by Kisari Mohan Ganguli | 2,566,952 words | ISBN-10: 8121505933
The English translation of the Mahabharata is a large text describing ancient India. It is authored by Krishna-Dwaipayana Vyasa and contains the records of ancient humans. Also, it documents the fate of the Kauravas and the Pandavas family. Another part of the large contents, deal with many philosophical dialogues such as the goals of life. Book...
"Mudita, the favourite wife of the fire Svaha, used to live in water. And Svaha who was the regent of the earth and sky beget in that wife of his a highly sacred fire called Advanta. There is a tradition amongst learned Brahmanas that this fire is the ruler and inner soul of all creatures. He is worshipful, resplendent and the lord of all the great Bhutas here. And that fire, under the name of Grihapati, is ever worshipped at all sacrifices and conveys all the oblations that are made in this world.
That great son of Svaha—the great Adbhuta fire is the soul of the waters and the prince and regent of the sky and the lord of everything great. His (son), the Bharata fire, consumes the dead bodies of all creatures. His first Kratu is known as Niyata at the performance of the Agnishtoma sacrifice. That powerful prime fire (Svaha) is always missed by the gods, because when he sees Niyata approaching him he hides himself in the sea from fear of contamination.
Searching for him in every direction, the gods could not (once) find him out and on beholding Atharvan the fire said to him,
'O valiant being, do you carry the oblations for the gods! I am disabled from want of strength. Attaining the state of the red-eyed fire, do you condescend to do me this favour!'
Having thus advised Atharvan, the fire went away to some other place. But his place of concealment was divulged by the finny tribe.
Upon them the fire pronounced this curse in anger,
'You shall be the food of all creatures in various ways.'
And then that carrier of oblations spoke unto Atharvan (as before). Though entreated by the gods, he did not agree to continue carrying their oblations. He then became insensible and instantly gave up the ghost. And leaving his material body, he entered into the bowels of the earth. Coming into contact with the earth, he created the different metals. Force and scent arose from his pus; the Deodar pine from his bones; glass from his phlegm; the Marakata jewel from his bile; and the black iron from his liver.
And all the world has been embellished with these three substances (wood, stone and iron). The clouds were made from his nails, and corals from his veins. And, O king, various other metals were produced from his body. Thus leaving his material body, he remained absorbed in (spiritual) meditation. He was roused by the penance of Bhrigu and Angiras.
The powerful fire thus gratified with penance, blazed forth intensely. But on beholding the Rishi (Atharvan), he again sought his watery refuse. At this extinction of the fire, the whole world was frightened, and sought the protection of Atharvan, and the gods and others began to worship him. Atharvan rummaged the whole sea in the presence of all those beings eager with expectation, and finding out the fire, himself began the work of creation.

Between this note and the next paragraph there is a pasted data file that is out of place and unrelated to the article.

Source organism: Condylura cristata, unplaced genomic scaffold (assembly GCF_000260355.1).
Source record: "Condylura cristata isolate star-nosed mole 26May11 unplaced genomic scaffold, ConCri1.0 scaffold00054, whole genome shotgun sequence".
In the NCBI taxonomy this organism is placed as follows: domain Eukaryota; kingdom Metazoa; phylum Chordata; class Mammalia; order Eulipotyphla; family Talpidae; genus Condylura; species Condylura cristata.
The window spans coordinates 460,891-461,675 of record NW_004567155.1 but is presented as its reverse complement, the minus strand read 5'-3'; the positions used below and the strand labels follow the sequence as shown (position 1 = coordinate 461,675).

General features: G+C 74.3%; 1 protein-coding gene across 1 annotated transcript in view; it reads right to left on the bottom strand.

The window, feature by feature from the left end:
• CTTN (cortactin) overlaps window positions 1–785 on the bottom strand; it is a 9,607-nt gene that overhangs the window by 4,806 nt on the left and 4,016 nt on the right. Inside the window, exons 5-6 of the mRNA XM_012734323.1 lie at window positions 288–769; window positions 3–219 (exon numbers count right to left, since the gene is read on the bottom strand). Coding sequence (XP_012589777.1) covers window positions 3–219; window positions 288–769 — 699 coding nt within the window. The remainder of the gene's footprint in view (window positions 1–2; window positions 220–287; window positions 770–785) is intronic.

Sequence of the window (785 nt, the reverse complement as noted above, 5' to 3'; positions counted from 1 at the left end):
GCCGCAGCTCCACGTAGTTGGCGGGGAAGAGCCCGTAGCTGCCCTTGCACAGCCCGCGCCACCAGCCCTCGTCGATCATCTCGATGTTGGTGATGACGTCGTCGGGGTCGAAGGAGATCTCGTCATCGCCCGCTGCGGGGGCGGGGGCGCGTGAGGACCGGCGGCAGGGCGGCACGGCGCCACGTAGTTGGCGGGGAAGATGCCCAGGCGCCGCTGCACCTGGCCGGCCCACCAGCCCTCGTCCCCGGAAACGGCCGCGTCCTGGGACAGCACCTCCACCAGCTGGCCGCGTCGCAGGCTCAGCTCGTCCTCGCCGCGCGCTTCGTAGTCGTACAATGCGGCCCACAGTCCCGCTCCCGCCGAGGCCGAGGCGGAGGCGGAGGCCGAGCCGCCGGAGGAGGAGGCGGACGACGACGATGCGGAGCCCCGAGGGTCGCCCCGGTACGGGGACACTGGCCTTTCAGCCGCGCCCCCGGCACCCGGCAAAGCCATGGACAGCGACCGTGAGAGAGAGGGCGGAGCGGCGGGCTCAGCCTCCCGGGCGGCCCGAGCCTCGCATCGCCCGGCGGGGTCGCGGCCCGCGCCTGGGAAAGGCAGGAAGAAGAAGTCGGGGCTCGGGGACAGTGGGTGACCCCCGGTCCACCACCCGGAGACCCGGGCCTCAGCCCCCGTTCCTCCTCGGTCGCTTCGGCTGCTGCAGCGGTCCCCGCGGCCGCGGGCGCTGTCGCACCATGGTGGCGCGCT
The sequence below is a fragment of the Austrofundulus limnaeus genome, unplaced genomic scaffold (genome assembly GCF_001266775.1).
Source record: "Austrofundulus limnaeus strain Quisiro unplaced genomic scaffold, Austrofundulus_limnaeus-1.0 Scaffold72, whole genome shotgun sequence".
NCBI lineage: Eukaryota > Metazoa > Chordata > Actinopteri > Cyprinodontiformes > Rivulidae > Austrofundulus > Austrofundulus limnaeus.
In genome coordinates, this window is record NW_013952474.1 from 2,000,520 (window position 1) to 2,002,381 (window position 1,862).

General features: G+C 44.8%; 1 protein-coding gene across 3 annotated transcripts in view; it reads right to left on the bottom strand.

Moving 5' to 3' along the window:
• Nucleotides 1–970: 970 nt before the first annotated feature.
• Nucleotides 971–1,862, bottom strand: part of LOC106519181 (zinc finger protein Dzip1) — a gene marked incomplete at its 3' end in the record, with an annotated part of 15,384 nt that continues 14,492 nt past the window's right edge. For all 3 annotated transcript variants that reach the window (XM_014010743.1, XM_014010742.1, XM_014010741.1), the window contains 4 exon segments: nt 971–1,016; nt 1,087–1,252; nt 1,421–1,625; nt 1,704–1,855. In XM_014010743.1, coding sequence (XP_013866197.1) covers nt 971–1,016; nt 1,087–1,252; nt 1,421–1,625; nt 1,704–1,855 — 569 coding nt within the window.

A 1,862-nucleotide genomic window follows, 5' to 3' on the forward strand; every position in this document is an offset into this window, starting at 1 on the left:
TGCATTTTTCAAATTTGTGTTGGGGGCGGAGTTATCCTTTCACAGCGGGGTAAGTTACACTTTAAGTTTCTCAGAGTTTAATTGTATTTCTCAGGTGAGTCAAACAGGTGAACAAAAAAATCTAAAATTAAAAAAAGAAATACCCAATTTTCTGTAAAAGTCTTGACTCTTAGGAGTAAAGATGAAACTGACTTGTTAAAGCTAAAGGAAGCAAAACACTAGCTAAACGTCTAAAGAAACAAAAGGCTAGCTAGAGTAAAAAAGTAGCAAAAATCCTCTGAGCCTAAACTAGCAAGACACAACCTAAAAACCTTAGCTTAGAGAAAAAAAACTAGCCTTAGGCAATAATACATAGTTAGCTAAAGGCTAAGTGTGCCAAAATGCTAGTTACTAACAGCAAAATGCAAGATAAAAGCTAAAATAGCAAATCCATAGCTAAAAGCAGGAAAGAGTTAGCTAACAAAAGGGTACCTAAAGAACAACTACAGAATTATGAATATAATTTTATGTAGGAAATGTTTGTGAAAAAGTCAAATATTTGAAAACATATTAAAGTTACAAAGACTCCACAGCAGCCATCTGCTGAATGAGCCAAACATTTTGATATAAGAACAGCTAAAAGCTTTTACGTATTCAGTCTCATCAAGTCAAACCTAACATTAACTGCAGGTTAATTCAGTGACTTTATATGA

Thus in olden times the fire was destroyed and called back to life by the adorable Atharvan. But now he invariably carries the oblations of all creatures. Living in the sea and travelling about various countries, he produced the various fires mentioned in the Vedas.
The river Indus,
the five rivers (of the Punjab),
the three rivers Tamravati, the Vetravati, and the Kausiki;
and the Kapila,
these rivers, O Bharata, are said to be the mothers of the fires!
The fire called Adbhuta had a wife of the name of Priya, and Vibhu was the eldest of his sons by her. There are as many different kinds of Soma sacrifices as the number of fires mentioned before. All this race of fires, first-born of the spirit of Brahma, sprang also from the race of Atri. Atri in his own mind conceived these sons, desirous of extending the creation. By this act, the fires came out of his own Brahmic frame.
I have thus narrated to you the history of the origin of these fires. They are great, resplendent, and unrivalled in power, and they are the destroyers of darkness. Know that the powers of those fires are the same as those of the Adbhuta fire as related in the Vedas. For all these fires are one and same. This adorable being, the first born fire, must be considered as one. For like the Jyotishtoma sacrifice he came out of Angiras body in various forms.
I have thus described to you the history of the great race of Agni (fires) who when duly worshipped with the various hymns, carry the oblations of all creatures to the gods.
This concludes Section CCXXI of Book 3 (Vana Parva) of the Mahabharata, of which an English translation is presented on this page. This book is famous as one of the Itihasa, similair in content to the eighteen Puranas. Book 3 is one of the eighteen books comprising roughly 100,000 Sanskrit metrical verses.
FAQ (frequently asked questions):
Which keywords occur in Section CCXXI of Book 3 of the Mahabharata?
The most relevant definitions are: Atharvan, Svaha, Adbhuta, Vedas, Angiras, Bharata; since these occur the most in Book 3, Section CCXXI. There are a total of 52 unique keywords found in this section mentioned 68 times.
What is the name of the Parva containing Section CCXXI of Book 3?
Section CCXXI is part of the Markandeya-Samasya Parva which itself is a sub-section of Book 3 (Vana Parva). The Markandeya-Samasya Parva contains a total of 50 sections while Book 3 contains a total of 13 such Parvas.
Can I buy a print edition of Section CCXXI as contained in Book 3?
Yes! The print edition of the Mahabharata contains the English translation of Section CCXXI of Book 3 and can be bought on the main page. The author is Kisari Mohan Ganguli and the latest edition (including Section CCXXI) is from 2012.